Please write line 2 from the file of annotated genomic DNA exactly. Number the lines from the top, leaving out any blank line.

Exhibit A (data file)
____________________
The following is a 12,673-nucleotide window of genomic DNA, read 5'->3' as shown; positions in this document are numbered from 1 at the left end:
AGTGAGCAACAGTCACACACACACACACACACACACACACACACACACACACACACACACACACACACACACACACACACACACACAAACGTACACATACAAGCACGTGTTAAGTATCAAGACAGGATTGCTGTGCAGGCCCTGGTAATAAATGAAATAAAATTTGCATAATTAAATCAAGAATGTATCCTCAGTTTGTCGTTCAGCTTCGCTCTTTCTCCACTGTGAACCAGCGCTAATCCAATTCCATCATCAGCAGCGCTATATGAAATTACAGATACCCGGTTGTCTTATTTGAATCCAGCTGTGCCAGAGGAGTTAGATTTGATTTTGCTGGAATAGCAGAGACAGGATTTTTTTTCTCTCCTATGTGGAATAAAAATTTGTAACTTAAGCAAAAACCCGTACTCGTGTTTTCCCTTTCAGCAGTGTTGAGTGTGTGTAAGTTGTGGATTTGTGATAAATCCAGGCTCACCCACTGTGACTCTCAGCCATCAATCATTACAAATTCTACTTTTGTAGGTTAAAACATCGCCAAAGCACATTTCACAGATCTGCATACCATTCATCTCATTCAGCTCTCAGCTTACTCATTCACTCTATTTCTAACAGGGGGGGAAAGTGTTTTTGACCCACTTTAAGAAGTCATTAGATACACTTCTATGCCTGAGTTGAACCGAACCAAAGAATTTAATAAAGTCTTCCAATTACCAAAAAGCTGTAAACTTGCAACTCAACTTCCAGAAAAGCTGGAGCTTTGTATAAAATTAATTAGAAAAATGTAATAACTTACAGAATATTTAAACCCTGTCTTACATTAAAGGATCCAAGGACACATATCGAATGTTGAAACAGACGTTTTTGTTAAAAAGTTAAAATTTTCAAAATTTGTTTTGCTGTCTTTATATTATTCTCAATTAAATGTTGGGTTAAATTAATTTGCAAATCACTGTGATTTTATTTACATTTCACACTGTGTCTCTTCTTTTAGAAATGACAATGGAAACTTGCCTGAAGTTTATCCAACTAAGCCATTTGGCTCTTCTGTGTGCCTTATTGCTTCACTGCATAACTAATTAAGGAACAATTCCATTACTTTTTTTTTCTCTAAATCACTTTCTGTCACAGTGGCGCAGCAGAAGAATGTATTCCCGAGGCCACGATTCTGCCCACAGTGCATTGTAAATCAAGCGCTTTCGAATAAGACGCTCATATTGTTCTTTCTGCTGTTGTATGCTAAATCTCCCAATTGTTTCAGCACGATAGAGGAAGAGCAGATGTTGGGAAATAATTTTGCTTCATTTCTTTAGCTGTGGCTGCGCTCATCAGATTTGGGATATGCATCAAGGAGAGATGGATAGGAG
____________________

AGTGAGCAACAGTCACACACACACACACACACACACACACACACACACACACACACACACACACACACACACACACACACACACACAAACGTACACATACAAGCACGTGTTAAGTATCAAGACAGGATTGCTGTGCAGGCCCTGGTAATAAATGAAATAAAATTTGCATAATTAAATCAAGAATGTATCCTCAGTTTGTCGTTCAGCTTCGCTCTTTCTCCACTGTGAACCAGCGCTAATCCAATTCCATCATCAGCAGCGCTATATGAAATTACAGATACCCGGTTGTCTTATTTGAATCCAGCTGTGCCAGAGGAGTTAGATTTGATTTTGCTGGAATAGCAGAGACAGGATTTTTTTTCTCTCCTATGTGGAATAAAAATTTGTAACTTAAGCAAAAACCCGTACTCGTGTTTTCCCTTTCAGCAGTGTTGAGTGTGTGTAAGTTGTGGATTTGTGATAAATCCAGGCTCACCCACTGTGACTCTCAGCCATCAATCATTACAAATTCTACTTTTGTAGGTTAAAACATCGCCAAAGCACATTTCACAGATCTGCATACCATTCATCTCATTCAGCTCTCAGCTTACTCATTCACTCTATTTCTAACAGGGGGGGAAAGTGTTTTTGACCCACTTTAAGAAGTCATTAGATACACTTCTATGCCTGAGTTGAACCGAACCAAAGAATTTAATAAAGTCTTCCAATTACCAAAAAGCTGTAAACTTGCAACTCAACTTCCAGAAAAGCTGGAGCTTTGTATAAAATTAATTAGAAAAATGTAATAACTTACAGAATATTTAAACCCTGTCTTACATTAAAGGATCCAAGGACACATATCGAATGTTGAAACAGACGTTTTTGTTAAAAAGTTAAAATTTTCAAAATTTGTTTTGCTGTCTTTATATTATTCTCAATTAAATGTTGGGTTAAATTAATTTGCAAATCACTGTGATTTTATTTACATTTCACACTGTGTCTCTTCTTTTAGAAATGACAATGGAAACTTGCCTGAAGTTTATCCAACTAAGCCATTTGGCTCTTCTGTGTGCCTTATTGCTTCACTGCATAACTAATTAAGGAACAATTCCATTACTTTTTTTTTCTCTAAATCACTTTCTGTCACAGTGGCGCAGCAGAAGAATGTATTCCCGAGGCCACGATTCTGCCCACAGTGCATTGTAAATCAAGCGCTTTCGAATAAGACGCTCATATTGTTCTTTCTGCTGTTGTATGCTAAATCTCCCAATTGTTTCAGCACGATAGAGGAAGAGCAGATGTTGGGAAATAATTTTGCTTCATTTCTTTAGCTGTGGCTGCGCTCATCAGATTTGGGATATGCATCAAGGAGAGATGGATAGGAG